Baseball Rules for a Dropped Foul Ball (with Video)
When a batter hits an easy pop up in foul territory and the fielder drops it and misses an opportunity to register an out against the opposing team, the team in the field has a disappointment. However, the player at bat in the batter’s box has new life, with another opportunity to hit the ball at home plate.
While many dropped foul balls are obvious and easy calls for an MLB umpire, there are some cases where a dropped pop-up can land in fair territory inside the foul poles and still be a foul ball, and other cases where a dropped pop-up can land in foul territory and still be a fair ball.
Dropped Foul-Tip Rule
When the batter swings and makes slight contact with the ball and the ball goes directly into the catcher's mitt, it is called a foul tip, which is a strike. However, If the catcher does not hold onto the ball, the result is a foul ball.
If the catcher does not catch the ball, the result is not an error because the catcher's physical reaction has little to do with the ability to hold the foul tip. If the catcher catches a foul-tip when there are two strikes, the rule book says that that foul tip is the third strike, and the hitter is ruled out.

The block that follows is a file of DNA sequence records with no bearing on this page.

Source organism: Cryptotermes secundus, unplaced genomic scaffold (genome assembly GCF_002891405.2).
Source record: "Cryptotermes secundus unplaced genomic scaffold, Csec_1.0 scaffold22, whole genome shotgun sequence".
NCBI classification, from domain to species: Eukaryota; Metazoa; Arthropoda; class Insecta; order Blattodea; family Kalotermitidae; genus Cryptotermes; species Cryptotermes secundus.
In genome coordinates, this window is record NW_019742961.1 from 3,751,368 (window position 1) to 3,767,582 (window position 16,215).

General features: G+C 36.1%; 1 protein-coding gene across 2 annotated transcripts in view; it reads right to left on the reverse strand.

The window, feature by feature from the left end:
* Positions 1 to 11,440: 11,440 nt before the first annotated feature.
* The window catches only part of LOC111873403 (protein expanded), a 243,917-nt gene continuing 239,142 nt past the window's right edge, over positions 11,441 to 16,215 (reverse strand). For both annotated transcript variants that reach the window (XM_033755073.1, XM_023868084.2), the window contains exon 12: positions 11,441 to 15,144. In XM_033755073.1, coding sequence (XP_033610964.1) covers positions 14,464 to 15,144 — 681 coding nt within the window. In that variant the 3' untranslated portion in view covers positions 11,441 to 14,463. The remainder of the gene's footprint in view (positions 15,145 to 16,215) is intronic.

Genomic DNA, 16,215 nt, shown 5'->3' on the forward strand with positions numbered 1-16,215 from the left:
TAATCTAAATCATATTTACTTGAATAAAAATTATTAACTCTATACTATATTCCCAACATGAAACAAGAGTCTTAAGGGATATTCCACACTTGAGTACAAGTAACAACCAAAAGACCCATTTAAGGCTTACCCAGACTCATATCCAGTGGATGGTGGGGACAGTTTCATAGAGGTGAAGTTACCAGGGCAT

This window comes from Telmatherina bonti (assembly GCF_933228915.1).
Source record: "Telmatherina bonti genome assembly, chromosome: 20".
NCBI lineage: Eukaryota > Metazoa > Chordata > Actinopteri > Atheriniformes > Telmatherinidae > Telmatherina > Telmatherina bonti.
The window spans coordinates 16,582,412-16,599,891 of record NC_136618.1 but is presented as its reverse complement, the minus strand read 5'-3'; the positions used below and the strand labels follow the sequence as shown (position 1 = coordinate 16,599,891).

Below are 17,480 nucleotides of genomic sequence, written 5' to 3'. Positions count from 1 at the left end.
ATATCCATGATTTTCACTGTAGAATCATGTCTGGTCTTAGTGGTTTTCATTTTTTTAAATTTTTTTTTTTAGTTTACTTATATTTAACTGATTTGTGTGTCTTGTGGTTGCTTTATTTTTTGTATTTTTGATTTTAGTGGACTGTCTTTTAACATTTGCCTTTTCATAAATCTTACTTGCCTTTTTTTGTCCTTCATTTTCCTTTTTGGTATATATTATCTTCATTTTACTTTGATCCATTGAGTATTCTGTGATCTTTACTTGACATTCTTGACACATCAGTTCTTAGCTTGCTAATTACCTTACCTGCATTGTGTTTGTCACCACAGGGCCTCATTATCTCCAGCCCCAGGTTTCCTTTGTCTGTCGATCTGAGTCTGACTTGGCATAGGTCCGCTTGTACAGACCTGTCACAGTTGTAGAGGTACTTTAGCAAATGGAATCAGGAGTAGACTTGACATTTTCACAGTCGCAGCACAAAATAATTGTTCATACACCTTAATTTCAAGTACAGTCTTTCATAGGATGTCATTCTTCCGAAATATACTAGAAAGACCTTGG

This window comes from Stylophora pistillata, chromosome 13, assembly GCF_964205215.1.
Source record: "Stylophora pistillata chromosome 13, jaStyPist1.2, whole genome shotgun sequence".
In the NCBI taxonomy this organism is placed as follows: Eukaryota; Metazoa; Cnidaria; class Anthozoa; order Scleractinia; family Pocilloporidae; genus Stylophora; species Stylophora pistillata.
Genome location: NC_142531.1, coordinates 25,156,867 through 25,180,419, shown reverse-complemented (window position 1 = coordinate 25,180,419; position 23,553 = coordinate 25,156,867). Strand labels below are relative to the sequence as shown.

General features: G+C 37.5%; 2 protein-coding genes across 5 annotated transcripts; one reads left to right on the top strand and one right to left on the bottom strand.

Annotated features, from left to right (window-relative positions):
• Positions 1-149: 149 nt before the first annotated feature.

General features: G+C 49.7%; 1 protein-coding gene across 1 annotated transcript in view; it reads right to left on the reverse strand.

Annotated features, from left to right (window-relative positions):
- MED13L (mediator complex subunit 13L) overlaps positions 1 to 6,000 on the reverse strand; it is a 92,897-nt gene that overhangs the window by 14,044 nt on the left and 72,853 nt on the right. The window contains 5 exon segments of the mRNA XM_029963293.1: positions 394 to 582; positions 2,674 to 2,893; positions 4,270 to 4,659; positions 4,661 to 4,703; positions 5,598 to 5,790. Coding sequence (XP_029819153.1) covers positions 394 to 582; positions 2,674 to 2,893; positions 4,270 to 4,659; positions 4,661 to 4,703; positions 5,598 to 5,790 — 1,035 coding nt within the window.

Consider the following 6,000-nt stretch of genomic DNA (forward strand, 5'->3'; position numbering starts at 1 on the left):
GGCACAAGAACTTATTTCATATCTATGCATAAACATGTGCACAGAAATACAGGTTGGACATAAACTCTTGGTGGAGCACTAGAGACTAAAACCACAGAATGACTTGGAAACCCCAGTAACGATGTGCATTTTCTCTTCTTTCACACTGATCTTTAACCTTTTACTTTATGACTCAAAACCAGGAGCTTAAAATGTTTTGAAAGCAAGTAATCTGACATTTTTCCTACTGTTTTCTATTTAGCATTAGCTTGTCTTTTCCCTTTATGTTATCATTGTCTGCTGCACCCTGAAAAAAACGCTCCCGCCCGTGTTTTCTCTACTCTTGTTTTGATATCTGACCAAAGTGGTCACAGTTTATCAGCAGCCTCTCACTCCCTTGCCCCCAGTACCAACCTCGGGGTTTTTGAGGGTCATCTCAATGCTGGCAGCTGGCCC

Dropped Foul Pop-Up or Fly Rule
If an infielder, outfielder or catcher drops a foul pop-up or foul fly and the position of the ball remains outside the field of play, the result is a strike, but not an out because of the ball drop.
In most cases, the fielder will be charged with an error for dropping the ball. However, in certain situations, no error is called. For instance, if an outfielder races 40 yards before barely getting the tip of his glove on the ball and dropping it, he will probably not be charged with an error. Likewise, if a catcher slides in an attempt to catch the ball and the ball just barely slips out of his catcher’s glove, he might not be charged with an error. In either case, the final determination is a judgment call by the official scorer.
Dropped Ball in Fair Territory Rule
A dropped pop-up that lands in fair territory may still be a foul ball. If the right fielder, for example, runs to a fly ball just outside the foul line, and the ball hits off the heel of his glove and lands in fair territory, the ball is still foul- or a dead ball. If the umpire closest to the play (likely not the plate umpire because they wouldn’t be able to see that far) believes the fielder touched the ball when it was in foul territory, the ball is foul.
Conversely, baseball rules show that if the fielder was in fair territory when the batted ball glanced off his glove and bounces in foul territory, either the first base or third base umpire calls the ball fair, and it is a live ball.